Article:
Friday 9 September 2016


When I was at the 'what-shall-I-be-when-I grow-up' stage a job existed which was called "Continuity".  I fear it was actually called "Continuity Girl" but let's gloss over that and get on with the post.  For those of you looking up at us old ones from below the turning point between young and getting-on, continuity was what film makers needed to make sure everything was as it should be in films of a different period from the extant one. Well, actually even in films set in contemporary times too.  For an accurologist like me, it was both annoying, distracting and triumphing to spot the lapses.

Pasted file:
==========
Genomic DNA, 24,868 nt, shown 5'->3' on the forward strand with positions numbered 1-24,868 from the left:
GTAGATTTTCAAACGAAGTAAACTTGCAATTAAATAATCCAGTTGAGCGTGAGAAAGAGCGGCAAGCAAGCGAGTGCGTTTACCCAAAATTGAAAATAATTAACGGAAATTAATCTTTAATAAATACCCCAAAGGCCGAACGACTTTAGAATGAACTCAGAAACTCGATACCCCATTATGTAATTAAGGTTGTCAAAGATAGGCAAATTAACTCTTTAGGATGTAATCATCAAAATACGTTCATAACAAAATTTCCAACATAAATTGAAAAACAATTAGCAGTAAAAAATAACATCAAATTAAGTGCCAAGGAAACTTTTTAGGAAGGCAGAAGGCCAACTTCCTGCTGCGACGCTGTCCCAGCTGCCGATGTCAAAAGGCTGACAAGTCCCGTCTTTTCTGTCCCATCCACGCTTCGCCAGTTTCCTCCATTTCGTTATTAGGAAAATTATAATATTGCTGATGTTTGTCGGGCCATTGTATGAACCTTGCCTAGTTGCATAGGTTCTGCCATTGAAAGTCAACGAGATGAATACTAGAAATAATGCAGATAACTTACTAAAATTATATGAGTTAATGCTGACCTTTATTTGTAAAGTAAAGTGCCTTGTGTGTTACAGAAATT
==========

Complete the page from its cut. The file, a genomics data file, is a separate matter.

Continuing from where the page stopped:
I have no idea whether or not this role still exists but it certainly should.  Last night on television  I watched a replay - yes, another, - of a series where more than three murders routinely occur.  Part of it was set in North Wales.  Be prepared, Dear Readers, to be shocked.  The indigenous characters were given SOUTH Welsh accents.  I listened hard, I turned the volume up, I set the cat on 'mute' but, in spite of all that, there was no doubt: the North Waleans were speaking with the wrong accent. I was powerless to do anything to correct this outrage.  That programme was years old and, I think, the series is now filed under redundant.  Simlarly, in a film set in wartime, which I watch a while ago, about an attempt to assassinate Hitler, my continuity of interest was halted every few minutes by observing the German soldiers saluting one another with the sort of curved sweep of the cap practised by the American army.  In the entire three hours there was only one "Heil Hitler". Surely, the people responsible for authenticity must have realised this.  Or  was it a blatant ignoring of how it was, or, shock horror, was it a deliberate decision not to cause possible offence to those to whom Heil Hitler would have had a terrifying retrospective death ring. But, wouldn't it be true to suppose that anyone with personal experience of that epoch who allowed themselves to watch the film would have been prepared for retrospective nausea and fear with the experience?  On a lighter beam: in a 'Waitrose' shop in central London recently, (up-market Supermarket if you are over the Pond or elsewhere than the UK) I had cause to call for the Manager.  "Young man", quoth I, "that sign should read "8 items or fewer", not "8 items or less."  In the same way, checking in at the Out Patients section of a rather glamourous hospital, I spotted a sign which read " It is essential that children are supervised at all times."  To the young Receptionist whose first language was not English, anyway, my pointing out that it should read "be supervised" simply rolled off her back.  But, Oh, what fun to be old enough to say these things and revel in the resultant 'I've got a right one 'ere' response. Bore da

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